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Friday, 16 December 1983
Page: 3982


Senator MARTIN(1.27) —by leave-I move:

(7) Page 18, sub-clause 28 (3), lines 27 to 40, leave out the sub-clause, insert the following sub-clause:

''(3) A person shall, for the purposes of this section, be taken to sexually harass another person if-

(a) the first-mentioned person makes a sexual advance, or a request for sexual favours, to the other person, or engages in other conduct of a sexual nature in relation to the other person;

(b) the other person takes reasonable steps to communicate to the first- mentioned person that the advance, request or conduct is unwelcome; and

(c) (i) the first-mentioned person makes it reasonably appear to the other person that a rejection of the advance, a refusal of the request or the taking objection to the conduct would disadvantage the other person in any way in connection with the other person's employment or work or possible employment or possible work; or

(ii) as a result of the other person's rejection of the advance, refusal of the request or taking of objection to the conduct, the other person is disadvantaged in any way in connection with the other person's employment or work or possible employment or possible work.''.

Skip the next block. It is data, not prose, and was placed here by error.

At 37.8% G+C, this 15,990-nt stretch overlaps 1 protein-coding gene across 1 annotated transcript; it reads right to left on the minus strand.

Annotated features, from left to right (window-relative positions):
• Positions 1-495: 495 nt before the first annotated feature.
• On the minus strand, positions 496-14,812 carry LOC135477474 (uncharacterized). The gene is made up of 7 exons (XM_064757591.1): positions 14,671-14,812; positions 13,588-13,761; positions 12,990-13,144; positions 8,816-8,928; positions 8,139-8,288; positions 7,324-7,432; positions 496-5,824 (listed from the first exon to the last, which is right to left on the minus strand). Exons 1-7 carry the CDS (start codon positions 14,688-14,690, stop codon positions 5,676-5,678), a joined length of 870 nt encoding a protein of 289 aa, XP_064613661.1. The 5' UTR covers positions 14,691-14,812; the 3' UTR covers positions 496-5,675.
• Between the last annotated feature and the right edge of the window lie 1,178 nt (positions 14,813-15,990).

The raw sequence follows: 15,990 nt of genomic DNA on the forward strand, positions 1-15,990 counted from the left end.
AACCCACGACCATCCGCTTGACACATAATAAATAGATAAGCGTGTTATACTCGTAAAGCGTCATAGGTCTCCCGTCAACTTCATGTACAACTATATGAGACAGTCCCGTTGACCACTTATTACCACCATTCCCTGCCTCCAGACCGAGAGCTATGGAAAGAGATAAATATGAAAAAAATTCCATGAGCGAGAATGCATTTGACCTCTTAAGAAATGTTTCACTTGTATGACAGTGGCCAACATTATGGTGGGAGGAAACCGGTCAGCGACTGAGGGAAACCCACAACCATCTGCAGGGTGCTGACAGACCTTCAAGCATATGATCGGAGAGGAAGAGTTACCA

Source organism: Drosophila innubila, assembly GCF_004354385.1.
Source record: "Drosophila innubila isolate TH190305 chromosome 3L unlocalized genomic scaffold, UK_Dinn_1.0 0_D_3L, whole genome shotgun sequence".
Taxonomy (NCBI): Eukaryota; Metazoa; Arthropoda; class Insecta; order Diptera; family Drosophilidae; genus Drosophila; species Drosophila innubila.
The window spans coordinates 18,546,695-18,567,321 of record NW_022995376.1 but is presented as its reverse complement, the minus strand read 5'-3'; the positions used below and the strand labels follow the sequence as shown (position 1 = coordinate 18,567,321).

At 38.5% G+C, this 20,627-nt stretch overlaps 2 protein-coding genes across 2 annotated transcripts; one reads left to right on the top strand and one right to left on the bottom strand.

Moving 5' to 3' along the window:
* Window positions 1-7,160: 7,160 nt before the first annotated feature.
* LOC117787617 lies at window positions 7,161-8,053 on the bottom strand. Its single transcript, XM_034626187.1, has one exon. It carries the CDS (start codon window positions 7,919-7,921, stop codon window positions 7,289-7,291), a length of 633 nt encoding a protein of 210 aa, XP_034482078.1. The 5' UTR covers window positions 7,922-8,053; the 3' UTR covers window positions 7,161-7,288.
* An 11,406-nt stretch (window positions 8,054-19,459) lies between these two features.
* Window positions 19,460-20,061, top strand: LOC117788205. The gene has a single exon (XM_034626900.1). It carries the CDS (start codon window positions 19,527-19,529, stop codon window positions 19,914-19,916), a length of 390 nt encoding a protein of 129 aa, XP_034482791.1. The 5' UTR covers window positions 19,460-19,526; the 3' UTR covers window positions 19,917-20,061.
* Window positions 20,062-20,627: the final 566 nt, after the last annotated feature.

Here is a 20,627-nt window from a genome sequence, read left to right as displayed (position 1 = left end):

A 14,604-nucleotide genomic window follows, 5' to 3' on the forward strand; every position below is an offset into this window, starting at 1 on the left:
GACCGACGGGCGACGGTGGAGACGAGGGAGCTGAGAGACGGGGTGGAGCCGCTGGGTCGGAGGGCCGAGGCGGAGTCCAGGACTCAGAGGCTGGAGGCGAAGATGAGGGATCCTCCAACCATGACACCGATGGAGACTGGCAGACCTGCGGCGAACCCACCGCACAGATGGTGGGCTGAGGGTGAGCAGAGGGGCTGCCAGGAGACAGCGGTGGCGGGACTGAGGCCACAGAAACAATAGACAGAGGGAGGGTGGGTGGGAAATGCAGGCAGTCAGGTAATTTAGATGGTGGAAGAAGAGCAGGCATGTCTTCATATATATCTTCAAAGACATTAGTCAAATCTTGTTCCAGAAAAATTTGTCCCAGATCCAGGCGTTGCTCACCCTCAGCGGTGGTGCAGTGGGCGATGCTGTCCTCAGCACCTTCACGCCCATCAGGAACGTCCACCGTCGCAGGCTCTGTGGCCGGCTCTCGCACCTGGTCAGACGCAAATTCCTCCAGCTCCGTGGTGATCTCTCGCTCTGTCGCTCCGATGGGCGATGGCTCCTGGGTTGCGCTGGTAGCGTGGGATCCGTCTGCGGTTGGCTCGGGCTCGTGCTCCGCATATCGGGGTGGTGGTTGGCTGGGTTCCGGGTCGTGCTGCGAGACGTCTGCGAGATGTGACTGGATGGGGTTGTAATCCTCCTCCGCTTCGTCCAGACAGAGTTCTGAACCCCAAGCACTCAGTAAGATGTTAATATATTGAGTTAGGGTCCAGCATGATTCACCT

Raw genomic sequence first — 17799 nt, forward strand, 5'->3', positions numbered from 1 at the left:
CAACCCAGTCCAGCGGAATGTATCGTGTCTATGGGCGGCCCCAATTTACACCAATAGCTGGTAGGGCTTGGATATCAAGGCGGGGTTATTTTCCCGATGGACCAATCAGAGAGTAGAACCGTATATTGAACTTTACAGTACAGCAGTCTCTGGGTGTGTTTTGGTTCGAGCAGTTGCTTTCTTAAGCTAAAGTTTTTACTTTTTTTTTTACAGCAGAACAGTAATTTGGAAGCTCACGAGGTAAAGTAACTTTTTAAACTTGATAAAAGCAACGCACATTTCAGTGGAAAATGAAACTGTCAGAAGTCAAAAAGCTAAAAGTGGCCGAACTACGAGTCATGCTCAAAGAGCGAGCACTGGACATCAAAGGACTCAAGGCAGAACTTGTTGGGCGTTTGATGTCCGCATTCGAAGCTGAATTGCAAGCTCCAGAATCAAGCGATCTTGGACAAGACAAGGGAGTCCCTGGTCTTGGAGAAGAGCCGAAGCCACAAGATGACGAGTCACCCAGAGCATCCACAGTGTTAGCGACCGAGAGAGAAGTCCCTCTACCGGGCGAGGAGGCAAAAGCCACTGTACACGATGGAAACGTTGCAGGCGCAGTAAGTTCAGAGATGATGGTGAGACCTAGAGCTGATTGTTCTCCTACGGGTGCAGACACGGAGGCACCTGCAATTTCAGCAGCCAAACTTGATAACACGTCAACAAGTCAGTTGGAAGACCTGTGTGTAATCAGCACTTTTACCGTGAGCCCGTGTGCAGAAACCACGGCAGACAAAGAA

(8) Page 19, sub-clause 29 (2), lines 8 to 22, leave out the sub-clause, insert the following sub-clause:

''(2) A person shall, for the purposes of this section, be taken to sexually harass another person if-

(a) the first-mentioned person makes a sexual advance, or a request for sexual favours, to the other person, or engages in other unwelcome conduct of a sexual nature in relation to the other person;

(b) the other person takes reasonable steps to communicate to the first- mentioned person that the advance, request or conduct is unwelcome; and

(c) (i) the first-mentioned person makes it reasonably appear to the other person that a rejection of the advance, a refusal of the request or the taking objection to the conduct would disadvantage the other person in any way in connection with the other person's studies or the other person's application for admission to an educational institution as a student; or

(ii) as a result of the other person's rejection of the advance, refusal of the request or taking of objection to the conduct, the other person is disadvantaged in any way in connection with the other person's studies or the other person's application for admission to an educational institution as a student.''.